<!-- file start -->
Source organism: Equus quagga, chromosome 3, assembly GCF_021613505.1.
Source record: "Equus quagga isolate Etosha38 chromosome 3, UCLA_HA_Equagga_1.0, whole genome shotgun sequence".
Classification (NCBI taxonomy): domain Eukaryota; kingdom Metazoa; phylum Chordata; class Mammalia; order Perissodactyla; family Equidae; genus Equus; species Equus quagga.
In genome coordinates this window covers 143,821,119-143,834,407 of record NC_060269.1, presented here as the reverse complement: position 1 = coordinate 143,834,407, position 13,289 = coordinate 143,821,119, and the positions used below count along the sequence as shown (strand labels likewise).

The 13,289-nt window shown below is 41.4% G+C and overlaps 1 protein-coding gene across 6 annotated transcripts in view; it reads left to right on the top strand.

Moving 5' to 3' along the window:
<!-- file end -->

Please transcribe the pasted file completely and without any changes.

Source organism: Equus quagga, chromosome 3, assembly GCF_021613505.1.
Source record: "Equus quagga isolate Etosha38 chromosome 3, UCLA_HA_Equagga_1.0, whole genome shotgun sequence".
Classification (NCBI taxonomy): domain Eukaryota; kingdom Metazoa; phylum Chordata; class Mammalia; order Perissodactyla; family Equidae; genus Equus; species Equus quagga.
In genome coordinates this window covers 143,821,119-143,834,407 of record NC_060269.1, presented here as the reverse complement: position 1 = coordinate 143,834,407, position 13,289 = coordinate 143,821,119, and the positions used below count along the sequence as shown (strand labels likewise).

The 13,289-nt window shown below is 41.4% G+C and overlaps 1 protein-coding gene across 6 annotated transcripts in view; it reads left to right on the top strand.

Moving 5' to 3' along the window: